The Washingtons were certainly no worse than other slave holders, but also not much better, though George had forbidden the use of the whip and the practice of selling families apart.  But he could be demanding.  One enslaved person told the story, “The sun never caught Washington in bed, and he was unwilling it should find any of his people sleeping.”

However, over time, George Washington was to change his views. He served with many African American soldiers in the Revolution. His deep friendships with Alexander Hamilton and the Marquis de Lafayette, two strong abolitionists, might have helped change his perceptions.

He grew to abhor slavery and wish it was ended.  In 1783 he wrote, “There is not a man living who wishes more sincerely than I do, to see a plan adopted for the abolition of it.”  However, as a pragmatist, he believed it was not economically or politically possible in his day. Enslaved humans would come by 1860 to represent more wealth than all the railroads, factories, and banks in the U.S. – north and south. Twelve U.S. presidents owned slaves at some point in their life; seven of them, like Washington, while in office.

George Washington was a paradox. In his will, he ordered that all 124 of the slaves he owned would be free upon Martha’s death and he strongly encouraged his wife Martha in her will to free the others she owned and had brought into the marriage. We can’t know, but many historians theorize that Washington hoped other slave owners would follow his example.  Twice, he had set huge historically important precedents:  first when he resigned all military power after the Revolution and returned to being just a private citizen, and then again after serving as President for eight years when he peacefully transferred power to the next president and went back to farming.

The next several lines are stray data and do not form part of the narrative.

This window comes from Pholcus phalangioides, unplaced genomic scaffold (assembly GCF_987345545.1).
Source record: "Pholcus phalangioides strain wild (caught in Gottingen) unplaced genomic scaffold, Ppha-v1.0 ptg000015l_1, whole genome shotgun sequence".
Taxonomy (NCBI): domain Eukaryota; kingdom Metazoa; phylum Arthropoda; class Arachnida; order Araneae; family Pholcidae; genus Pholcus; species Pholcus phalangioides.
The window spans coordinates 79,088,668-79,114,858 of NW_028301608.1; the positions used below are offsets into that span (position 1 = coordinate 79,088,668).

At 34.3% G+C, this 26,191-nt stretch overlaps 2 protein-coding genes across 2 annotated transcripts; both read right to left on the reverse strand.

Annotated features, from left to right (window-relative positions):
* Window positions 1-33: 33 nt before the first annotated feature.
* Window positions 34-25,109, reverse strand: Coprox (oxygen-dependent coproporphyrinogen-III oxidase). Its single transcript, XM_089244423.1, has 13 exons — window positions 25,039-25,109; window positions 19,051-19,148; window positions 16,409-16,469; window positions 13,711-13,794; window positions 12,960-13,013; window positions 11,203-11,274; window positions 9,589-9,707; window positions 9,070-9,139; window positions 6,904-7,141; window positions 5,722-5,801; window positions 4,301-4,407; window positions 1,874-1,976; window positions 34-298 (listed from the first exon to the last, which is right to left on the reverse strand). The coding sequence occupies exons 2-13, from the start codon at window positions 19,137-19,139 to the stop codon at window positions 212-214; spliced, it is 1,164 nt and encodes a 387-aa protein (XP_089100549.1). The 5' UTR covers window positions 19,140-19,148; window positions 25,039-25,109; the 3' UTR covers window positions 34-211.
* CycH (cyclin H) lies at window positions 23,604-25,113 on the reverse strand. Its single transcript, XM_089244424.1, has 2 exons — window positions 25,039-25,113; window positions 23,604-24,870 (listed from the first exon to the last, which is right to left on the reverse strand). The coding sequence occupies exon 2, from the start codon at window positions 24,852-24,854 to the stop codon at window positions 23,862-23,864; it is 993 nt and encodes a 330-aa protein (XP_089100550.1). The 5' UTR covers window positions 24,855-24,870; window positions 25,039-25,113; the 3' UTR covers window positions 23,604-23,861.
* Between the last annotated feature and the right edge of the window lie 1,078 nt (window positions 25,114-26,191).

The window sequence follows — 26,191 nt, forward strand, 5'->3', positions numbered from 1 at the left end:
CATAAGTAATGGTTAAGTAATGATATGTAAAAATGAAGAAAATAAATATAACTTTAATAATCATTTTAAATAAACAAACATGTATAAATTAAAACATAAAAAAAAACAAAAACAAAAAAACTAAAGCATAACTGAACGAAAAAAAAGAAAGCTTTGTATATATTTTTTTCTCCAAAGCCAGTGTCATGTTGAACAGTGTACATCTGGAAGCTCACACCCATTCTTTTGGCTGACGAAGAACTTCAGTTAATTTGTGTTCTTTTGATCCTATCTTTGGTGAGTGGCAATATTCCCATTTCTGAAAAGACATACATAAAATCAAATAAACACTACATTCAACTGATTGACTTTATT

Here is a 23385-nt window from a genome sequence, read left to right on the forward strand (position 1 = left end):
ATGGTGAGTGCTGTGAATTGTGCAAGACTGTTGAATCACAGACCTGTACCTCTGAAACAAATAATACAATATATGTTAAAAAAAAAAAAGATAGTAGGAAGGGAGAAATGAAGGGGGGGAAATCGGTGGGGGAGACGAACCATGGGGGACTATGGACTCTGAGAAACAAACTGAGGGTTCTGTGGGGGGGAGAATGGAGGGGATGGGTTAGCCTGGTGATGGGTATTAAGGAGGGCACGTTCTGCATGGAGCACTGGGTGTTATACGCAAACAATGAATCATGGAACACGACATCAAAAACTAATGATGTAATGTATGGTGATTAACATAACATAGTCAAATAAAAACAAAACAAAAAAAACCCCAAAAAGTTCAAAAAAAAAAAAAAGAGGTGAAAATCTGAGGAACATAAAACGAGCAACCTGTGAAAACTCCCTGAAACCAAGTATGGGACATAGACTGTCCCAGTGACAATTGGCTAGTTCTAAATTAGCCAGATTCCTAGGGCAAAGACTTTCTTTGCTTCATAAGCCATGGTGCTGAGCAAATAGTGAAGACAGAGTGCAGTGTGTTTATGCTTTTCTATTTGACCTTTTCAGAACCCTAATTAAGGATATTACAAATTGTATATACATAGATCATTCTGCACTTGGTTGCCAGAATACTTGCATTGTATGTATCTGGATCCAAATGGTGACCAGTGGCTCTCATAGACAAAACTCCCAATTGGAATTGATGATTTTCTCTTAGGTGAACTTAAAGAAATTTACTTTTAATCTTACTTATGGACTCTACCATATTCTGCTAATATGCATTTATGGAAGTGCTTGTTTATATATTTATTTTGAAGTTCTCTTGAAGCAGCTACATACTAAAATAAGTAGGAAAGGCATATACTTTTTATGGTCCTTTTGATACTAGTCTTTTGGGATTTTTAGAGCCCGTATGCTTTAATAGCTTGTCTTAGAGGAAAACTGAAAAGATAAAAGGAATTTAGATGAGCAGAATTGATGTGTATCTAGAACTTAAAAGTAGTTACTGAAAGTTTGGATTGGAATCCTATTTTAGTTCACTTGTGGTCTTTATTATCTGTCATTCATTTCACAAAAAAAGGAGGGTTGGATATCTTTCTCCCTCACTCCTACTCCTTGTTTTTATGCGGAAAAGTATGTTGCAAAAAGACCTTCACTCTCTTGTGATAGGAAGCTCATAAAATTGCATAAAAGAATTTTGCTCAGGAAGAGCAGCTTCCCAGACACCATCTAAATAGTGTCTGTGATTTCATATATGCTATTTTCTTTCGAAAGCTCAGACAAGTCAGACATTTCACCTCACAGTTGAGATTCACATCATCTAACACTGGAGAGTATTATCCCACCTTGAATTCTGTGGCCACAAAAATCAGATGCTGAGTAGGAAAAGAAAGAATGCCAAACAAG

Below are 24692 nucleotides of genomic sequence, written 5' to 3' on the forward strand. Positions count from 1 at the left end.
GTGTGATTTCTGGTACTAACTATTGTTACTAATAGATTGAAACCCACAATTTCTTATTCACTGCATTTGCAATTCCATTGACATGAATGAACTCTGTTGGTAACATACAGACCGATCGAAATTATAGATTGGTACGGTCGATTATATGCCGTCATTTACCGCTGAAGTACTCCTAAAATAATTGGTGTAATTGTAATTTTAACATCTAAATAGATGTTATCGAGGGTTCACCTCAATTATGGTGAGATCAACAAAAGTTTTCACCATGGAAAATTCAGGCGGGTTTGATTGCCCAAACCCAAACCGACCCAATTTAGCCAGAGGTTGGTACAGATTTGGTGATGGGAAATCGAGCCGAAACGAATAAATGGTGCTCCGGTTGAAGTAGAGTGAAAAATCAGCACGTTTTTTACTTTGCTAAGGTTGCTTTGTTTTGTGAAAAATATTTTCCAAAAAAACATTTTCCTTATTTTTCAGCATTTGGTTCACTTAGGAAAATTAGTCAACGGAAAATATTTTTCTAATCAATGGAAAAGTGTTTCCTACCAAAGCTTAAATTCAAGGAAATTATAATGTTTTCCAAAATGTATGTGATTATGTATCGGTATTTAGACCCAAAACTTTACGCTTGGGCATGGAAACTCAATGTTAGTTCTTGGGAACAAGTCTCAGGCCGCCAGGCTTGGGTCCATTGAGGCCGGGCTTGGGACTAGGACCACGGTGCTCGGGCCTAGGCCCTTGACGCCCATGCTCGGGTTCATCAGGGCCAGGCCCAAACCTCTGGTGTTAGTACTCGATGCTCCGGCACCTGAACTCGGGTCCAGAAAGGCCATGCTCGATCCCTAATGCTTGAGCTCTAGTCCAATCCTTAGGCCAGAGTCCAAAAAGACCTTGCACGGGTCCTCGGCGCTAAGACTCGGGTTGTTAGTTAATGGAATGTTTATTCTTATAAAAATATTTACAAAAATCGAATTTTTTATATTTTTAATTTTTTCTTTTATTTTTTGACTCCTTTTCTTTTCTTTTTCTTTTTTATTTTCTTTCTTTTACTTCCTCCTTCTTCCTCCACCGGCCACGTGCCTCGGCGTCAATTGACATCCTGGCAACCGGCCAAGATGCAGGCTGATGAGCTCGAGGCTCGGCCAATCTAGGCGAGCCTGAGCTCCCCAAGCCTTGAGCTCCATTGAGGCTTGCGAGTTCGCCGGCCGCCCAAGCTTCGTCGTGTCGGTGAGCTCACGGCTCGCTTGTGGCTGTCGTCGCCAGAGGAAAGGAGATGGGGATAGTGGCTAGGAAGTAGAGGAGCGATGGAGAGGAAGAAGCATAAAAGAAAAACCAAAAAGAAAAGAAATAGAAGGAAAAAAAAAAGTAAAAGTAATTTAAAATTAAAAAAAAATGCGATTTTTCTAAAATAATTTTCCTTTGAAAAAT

Unable to abolish slavery legislatively, he made a bold personal statement by freeing his own slaves, hoping that would establish a precedent for others who admired him.

In that, he would have been sadly disappointed. He was the only founding father to free his slaves. Not only did no one else follow him, but his own wife, instead of freeing her enslaved when she died, left them to four relatives, who broke up families and split the enslaved population into four groups. The loyal Butler Frank Lee, owned by Washington, was free. His wife and children, owned by Martha, remained enslaved and were broken up and sent to different owners.

In 1929, Mount Vernon established the first memorial at a slave burial ground in the United States. The bodies of slaves who worked at the Mansion House were buried on a quiet woodside hill, near the tomb where George and Martha are buried. Although there were no markers placed at the burial site, radar has found the graves of up to 88 people here, the outline of the coffins now marked with string.  The bodies were laid facing east, tradition holds, so that they are looking toward Africa. Several times each day, an African American fifer in colonial clothes comes to the site and, gathering visitors who might be there, helps lead an impromptu service. Someone is asked to read a short history of the enslaved who are probably buried here, such as Billy Lee.  Then there is a moment of silence for the other 88 souls resting here. It is a beautiful and moving experience.

George Washington was an imperfect man in a far from perfect world. But the world that he belonged to, both good and tragic, is preserved in Virginia so that other generations might visit and learn from it.